Monday, July 12, 2010

A dreamy wedding.... probably an expression that all girls use fairly often. I attended one such wedding on Saturday and I have to say I still have a hangover (a romantic one, not alchoholic). While I love (and had) a typical 3 day tambram wedding with unjal, nalangu, singing and all the rest of it, there is something incredibly appealing about the long white dress with a long white veil. I have only seen such weddings in movies and ever since I came to Europe I have wanted to see and be a part of the live version. For some reason, all my friends here either were not interested in getting married or chose the city hall to say “I do” but all that changed few weeks ago when I got invited to Kitzbühel Sonnbergstub for a wedding.

KitzbuehelI have been in Kitzbühel before and even as I saw the invitation I could imagine the bride walking down the aisle with some gorgeous landscape as the backdrop on a glorious sunny day (yeah, yeah, its true, no one really cares about the groom. Like Seinfeld says, its just one of the men in the black tux!). So we left on a Saturday morning; me bubbling with enthu and Ashok amused at my excitement (somehow men never get it!). My heart jumped when I got there…it was just as I had imagined – flowers and ribbons everywhere, an arch for the ceremony facing the beautiful mountains and a band in the traditional Lederhosen.

weddingThe ceremony began, the bride walked down the aisle in her beautiful white flowing gown (with Ashok muttering – white dress poi ipdi tharaila peratrale....), the relatives of the bride and groom read some excerpts about love from the Bible and Quran respectively (the groom was a muslim, the bride a catholic), then there was a song praising the Lord following which the priest spoke a few words about the couple and they finally said ‘I do’ before kissing. What surprised me was what the priest said afterwards “You are all here today, thank you for taking the responsibility to help the newly wed adhere to the vows they have taken today”….and I was thinking “ahaaa…idhu enna pudhu kadaya irukku”….! At the end of the ceremony, the bride and the groom let a couple of doves fly and then they opened a whole box full of doves, it’s a pity that they were reluctant to get out and fly and did so slowly, otherwise it would have been a very movie-like moment with doves flying away into a glorious sunset ! Then the guests were asked to let balloons fly away; each balloon was tied to a greeting announcing the wedding with a request from the newly weds that anyone who finds it send it back to them with a good wish. Some of the balloons were caught in the trees but am sure a few will find their way to people who will indeed send them back.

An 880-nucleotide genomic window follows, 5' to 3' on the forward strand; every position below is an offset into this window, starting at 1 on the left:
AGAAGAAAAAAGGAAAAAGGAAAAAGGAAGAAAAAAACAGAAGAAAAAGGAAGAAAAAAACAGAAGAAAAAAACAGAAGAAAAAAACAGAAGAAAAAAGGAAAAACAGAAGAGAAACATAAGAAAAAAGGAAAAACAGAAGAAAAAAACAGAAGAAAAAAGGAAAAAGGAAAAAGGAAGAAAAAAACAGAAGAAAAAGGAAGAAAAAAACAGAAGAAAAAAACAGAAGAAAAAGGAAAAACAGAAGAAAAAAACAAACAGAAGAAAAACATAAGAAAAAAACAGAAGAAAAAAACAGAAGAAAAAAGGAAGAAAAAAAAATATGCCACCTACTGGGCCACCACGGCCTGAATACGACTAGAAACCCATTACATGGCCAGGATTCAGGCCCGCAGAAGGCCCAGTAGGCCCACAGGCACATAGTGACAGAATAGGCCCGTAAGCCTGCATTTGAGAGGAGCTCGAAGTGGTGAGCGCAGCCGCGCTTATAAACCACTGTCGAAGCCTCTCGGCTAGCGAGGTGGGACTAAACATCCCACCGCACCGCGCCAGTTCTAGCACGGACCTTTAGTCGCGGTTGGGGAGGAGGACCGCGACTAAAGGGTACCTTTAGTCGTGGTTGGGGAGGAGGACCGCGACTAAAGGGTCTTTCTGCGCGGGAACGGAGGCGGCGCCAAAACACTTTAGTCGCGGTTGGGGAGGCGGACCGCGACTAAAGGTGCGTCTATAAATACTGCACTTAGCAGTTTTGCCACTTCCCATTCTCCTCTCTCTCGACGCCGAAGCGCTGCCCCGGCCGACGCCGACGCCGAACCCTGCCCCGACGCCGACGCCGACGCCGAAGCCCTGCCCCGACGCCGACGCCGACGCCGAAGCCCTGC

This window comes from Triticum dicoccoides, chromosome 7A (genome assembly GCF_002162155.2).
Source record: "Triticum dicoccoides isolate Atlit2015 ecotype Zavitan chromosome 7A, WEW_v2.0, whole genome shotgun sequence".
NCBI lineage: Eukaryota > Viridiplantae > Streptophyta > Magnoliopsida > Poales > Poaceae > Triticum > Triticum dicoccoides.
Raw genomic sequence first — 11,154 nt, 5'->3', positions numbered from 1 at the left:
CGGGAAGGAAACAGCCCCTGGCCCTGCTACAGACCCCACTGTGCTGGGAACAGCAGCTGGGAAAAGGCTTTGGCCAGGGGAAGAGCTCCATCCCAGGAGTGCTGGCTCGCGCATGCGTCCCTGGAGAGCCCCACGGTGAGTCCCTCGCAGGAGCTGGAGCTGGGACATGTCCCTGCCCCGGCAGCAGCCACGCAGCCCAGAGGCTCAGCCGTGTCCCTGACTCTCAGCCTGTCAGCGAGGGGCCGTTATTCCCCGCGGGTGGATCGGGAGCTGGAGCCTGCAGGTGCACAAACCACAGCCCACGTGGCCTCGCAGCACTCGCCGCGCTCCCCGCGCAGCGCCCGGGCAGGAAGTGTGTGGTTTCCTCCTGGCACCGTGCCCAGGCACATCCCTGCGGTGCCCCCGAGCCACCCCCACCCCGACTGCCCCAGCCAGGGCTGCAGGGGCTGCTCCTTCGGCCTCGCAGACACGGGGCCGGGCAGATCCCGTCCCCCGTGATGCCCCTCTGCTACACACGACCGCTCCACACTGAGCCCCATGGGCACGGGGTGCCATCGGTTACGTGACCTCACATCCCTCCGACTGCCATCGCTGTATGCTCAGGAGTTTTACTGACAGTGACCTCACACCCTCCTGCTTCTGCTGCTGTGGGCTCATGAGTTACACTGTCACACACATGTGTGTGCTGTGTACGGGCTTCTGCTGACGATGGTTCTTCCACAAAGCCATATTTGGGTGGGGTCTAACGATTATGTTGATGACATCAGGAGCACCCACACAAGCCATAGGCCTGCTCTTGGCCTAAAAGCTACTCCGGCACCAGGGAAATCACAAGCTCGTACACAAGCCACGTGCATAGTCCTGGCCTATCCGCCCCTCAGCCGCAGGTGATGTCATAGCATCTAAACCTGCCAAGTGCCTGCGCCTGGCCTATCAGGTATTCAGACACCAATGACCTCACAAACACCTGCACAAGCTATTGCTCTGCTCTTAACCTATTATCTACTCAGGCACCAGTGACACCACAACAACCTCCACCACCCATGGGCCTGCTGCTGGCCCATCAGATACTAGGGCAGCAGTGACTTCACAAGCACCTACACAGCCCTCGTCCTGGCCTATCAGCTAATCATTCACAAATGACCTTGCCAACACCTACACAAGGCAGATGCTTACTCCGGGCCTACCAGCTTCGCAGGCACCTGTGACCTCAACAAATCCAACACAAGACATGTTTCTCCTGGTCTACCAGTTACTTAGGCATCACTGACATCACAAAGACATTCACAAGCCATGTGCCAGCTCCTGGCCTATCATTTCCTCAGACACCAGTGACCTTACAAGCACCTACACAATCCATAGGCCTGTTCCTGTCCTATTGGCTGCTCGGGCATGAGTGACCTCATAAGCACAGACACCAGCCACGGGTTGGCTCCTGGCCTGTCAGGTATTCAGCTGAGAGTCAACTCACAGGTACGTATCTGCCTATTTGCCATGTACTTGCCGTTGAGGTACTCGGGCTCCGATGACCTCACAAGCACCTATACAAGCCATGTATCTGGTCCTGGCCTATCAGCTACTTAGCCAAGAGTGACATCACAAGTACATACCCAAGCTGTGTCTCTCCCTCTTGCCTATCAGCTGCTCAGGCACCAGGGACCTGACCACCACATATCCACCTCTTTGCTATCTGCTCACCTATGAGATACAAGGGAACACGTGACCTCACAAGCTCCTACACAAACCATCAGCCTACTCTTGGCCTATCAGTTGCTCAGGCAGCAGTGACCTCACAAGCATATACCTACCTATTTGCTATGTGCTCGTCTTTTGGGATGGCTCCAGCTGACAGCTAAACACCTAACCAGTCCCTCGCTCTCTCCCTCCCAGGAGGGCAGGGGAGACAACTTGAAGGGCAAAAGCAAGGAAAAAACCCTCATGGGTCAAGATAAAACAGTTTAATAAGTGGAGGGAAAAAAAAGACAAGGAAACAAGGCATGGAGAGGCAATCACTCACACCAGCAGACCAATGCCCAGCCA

heart of fireThen came the champagne and the strawberries, followed by the appetizers and they kept on coming until the dinner buffet was ready. Needless to say, it – a salad buffet, a grill buffet and a main course buffet - was sumptuous with enough delicacies even for a vegetarian like me. Dinner was followed by a fire show. Even though the tricks like ‘swallowing fire’ was something I was familiar with, the part I loved was when the bride and groom were asked to set fire to a huge heart that was constructed on the fire show area. The ‘heart on fire’ burned for a long while, the sun had set, a light breeze was blowing from the mountains and there was soft music playing, the groom asked the bride to dance and dance they did….it was so dreamy and romantic (times when I realize that I can be really girly too!) that other couples joined the dance and out of the blue, Ashok asked me to dance too and dance we did....

wedding cakeThen came the dessert buffet and by then we had moved into the party hall. As we were enjoying the pastries, the chef brought in the wedding cake. A DJ took over the party hall after the cake was cut and gave us another surprise – 2 pairs of professional dancers who set the mood by dancing to different numbers. While one pair swung to Walz and tango, the other twisted and turned to chachacha, salsa and finally they all ‘rock’ed and ‘roll’ed and opened the dance floor to everyone. They have my heartfelt thanks because they made Ashok dance with me for 2 numbers! Too bad I was in a sari** since it wasn’t the ideal costume to rock n roll...but the slow numbers worked wonderfully!

I have no idea when the last person went to bed but I was beat when I hit mine at 2 am and could hardly open my eyes on time in the morning to get ready for the brunch at noon with the wedding party (they put us all in hotel rooms and yeah, it was an expensive wedding!). We ate again, took some time to go around Kitzbühel and came back to Munich after a truly great (or should I say romantic…stupid grin….) weekend.

**I was in a blue silk sari and every girl at the wedding (I am not exaggerating) told me both the sari and I looked gorgeous. Ashok was wearing a kurta and got similar compliments. I never understand why desis attend weddings in Europe in ill-fitting (since many do not have a figure that go with such dresses) and extremely expensive ball gowns of the same sober colors (black, grey, brown) when they can be the centre of attraction by wearing one of the numerous traditional costumes they have lying in their suitcase !


  1. Not sure about Europe, but American weddings look the same in celebration but they do miss one part what we guys have in India – number of relatives, friends.

    When we had a little chat with an American family, they were so surprised to hear about the invitation count (I said more than 2000) and the people count (I said more than 5000) for a wedding and reception.

    How about this wedding?

  2. nice one Sowmya....
    I can imagine the each line you explained...


  3. @Beaulah

    Wedding had 100 guests. Since they were paying the accommodation too, they would have gone bankrupt had they had 1000 ppl :D


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